The American bison, commonly known as the American buffalo, is the largest extant animal in North America. It is one of the nation's most iconic wild animals. An image of a buffalo famously graced the Indian Head nickel, a five-cent piece minted from 1913 to 1938.
Ironically, the actual buffalo pictured on the coin was not a wild buffalo, but most likely Black Diamond, who was given to the Bronx Zoo in New York by Barnum & Bailey circus. He was slaughtered in 1915 for his meat. "Black Diamond Steaks" were sold for $2 a pound.
The obverse side of the coin featured a composite portrait of three Native Americans: Iron Tail, an Oglala Sioux chief, Two Moons, a Cheyenne chief, and Big Tree, a Kiowa chief. Kansas, Oklahoma and Wyoming have adopted the bison as their state mammal.
In the mid-19th century, the bison population was up to 100 million. But they were hunted to the brink of extinction for their fur -- their carcasses were left to decay. In the mid-1880s, there were only a few hundred bison left.
Reintroduction programs have worked, and the population is around 350,000 today. But their troubles are far from over.
Recently, the Buffalo Field Campaign, which according to their Web site is "the only group working in the field, everyday, to stop the slaughter and harassment of Yellowstone's wild buffalo," captured exclusive video footage of a baby bison with a broken leg being chased along with other bison by federal and state agents in helicopters and on horses trying to move them out of land meant for livestock grazing.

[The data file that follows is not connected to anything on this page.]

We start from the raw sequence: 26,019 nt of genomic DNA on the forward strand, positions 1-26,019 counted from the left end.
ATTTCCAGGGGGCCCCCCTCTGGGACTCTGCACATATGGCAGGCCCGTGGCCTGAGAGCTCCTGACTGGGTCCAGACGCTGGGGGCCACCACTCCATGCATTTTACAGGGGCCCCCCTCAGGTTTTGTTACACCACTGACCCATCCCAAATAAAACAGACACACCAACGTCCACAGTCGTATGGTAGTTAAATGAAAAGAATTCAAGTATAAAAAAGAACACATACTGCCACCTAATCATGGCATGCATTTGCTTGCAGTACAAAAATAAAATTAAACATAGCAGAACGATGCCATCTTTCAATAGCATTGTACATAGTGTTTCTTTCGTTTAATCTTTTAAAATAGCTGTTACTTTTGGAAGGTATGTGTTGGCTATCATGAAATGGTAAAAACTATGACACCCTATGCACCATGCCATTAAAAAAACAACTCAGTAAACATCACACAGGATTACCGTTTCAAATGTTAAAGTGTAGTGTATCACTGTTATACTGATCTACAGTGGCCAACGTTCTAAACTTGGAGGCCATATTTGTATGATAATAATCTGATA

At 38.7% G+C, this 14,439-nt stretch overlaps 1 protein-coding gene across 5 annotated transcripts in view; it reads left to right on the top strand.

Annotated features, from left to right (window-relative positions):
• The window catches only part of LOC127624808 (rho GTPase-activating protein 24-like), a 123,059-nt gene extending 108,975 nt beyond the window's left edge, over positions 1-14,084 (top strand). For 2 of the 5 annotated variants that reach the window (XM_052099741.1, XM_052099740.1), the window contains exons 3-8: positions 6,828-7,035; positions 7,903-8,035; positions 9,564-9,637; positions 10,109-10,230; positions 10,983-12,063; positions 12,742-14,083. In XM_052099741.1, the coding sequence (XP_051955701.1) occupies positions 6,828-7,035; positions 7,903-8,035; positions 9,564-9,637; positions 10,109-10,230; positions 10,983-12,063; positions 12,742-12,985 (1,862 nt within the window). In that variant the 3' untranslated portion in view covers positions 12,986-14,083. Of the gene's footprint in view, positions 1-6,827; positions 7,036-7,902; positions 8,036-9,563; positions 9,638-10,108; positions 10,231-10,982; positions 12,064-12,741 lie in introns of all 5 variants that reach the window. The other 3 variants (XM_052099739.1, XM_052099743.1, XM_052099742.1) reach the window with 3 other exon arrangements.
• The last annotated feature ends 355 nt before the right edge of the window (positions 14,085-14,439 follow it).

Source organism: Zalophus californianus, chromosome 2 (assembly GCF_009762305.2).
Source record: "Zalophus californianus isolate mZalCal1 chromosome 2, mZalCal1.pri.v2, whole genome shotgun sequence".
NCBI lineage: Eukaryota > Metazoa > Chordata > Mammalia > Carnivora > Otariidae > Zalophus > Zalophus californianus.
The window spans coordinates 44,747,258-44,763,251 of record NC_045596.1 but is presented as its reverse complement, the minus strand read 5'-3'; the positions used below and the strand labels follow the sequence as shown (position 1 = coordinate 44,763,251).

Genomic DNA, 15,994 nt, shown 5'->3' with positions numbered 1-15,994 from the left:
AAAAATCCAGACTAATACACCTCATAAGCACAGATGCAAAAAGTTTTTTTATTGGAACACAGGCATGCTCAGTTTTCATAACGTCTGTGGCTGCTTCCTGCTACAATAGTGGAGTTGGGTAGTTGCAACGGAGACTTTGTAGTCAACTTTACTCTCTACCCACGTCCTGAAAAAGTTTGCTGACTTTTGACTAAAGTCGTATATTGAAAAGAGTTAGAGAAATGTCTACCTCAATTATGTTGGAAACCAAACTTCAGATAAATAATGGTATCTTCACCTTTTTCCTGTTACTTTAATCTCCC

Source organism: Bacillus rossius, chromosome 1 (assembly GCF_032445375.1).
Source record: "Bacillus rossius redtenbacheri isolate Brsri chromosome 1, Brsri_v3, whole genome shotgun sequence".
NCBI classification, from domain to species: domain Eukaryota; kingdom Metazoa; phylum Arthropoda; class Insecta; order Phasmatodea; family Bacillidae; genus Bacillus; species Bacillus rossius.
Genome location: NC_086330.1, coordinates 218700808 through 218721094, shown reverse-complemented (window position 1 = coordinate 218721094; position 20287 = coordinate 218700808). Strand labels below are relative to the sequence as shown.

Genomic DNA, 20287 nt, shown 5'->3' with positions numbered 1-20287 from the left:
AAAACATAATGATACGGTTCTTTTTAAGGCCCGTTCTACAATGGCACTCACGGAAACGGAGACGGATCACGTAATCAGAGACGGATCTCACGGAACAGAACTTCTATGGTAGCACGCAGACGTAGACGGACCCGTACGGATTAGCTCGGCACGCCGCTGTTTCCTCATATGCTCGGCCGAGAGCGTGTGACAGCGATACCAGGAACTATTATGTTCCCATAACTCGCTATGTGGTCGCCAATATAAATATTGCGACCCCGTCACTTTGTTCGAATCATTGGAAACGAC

The calf, who struggled mightily to keep up with its running mother, was eventually too injured to carry on.
The pastures where the bison were located are their breeding grounds outside Yellowstone National Park. However, at the time of the chase, these lands did not have any livestock on them according to Earthjustice, a leading non-profit environmental law firm dedicated to protecting the natural environment with a focus on the American West.
"This practice interrupts a crucial birthing cycle for the buffalo," asserts Earthjustice, "leading to the injury and death of newborn calves and their mothers."
Earthjustice is currently in court trying to secure the bison's right to land that traditionally has been theirs, asserting that the recent federal action against them was initiated due to a "perceived conflict with livestock."
As the courts decide the fate of the American buffalo, it is worth remembering the words of Crowfoot, a 19th-century chief of the Siksika First Nation. "What is life?" he asked. "It is the breath of a buffalo in the wintertime."
- Sign a Buffalo Field Campaign letter to President Obama urging him to take action to protect this American icon
- Make a tax-deductible donation to Earthjustice to help their court action to protect the bison
- Yellowstone Bison Get Help in Montana (April 30, 2008)
- Record Number of Yellowstone Bison Slaughtered (March 23, 2008)